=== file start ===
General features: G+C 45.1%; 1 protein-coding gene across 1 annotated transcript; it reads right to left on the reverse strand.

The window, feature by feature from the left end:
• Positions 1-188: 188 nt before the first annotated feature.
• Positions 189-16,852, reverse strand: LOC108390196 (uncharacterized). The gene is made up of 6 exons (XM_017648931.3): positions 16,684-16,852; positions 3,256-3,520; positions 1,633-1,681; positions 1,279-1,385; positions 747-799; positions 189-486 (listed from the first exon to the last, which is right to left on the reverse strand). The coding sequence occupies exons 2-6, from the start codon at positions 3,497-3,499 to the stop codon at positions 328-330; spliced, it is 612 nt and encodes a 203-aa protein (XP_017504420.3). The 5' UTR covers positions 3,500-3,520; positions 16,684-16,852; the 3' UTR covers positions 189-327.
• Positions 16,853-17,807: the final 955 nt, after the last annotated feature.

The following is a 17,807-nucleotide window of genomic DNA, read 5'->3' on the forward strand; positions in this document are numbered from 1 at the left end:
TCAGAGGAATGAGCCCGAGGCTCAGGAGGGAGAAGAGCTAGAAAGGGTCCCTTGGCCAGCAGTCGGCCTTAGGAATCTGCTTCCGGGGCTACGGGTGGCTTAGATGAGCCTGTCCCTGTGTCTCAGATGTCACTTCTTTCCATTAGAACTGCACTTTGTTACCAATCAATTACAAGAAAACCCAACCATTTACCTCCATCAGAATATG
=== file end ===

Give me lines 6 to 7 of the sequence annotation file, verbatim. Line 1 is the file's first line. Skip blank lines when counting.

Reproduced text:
The following is a 17,807-nucleotide window of genomic DNA, read 5'->3' on the forward strand; positions in this document are numbered from 1 at the left end:
TCAGAGGAATGAGCCCGAGGCTCAGGAGGGAGAAGAGCTAGAAAGGGTCCCTTGGCCAGCAGTCGGCCTTAGGAATCTGCTTCCGGGGCTACGGGTGGCTTAGATGAGCCTGTCCCTGTGTCTCAGATGTCACTTCTTTCCATTAGAACTGCACTTTGTTACCAATCAATTACAAGAAAACCCAACCATTTACCTCCATCAGAATATG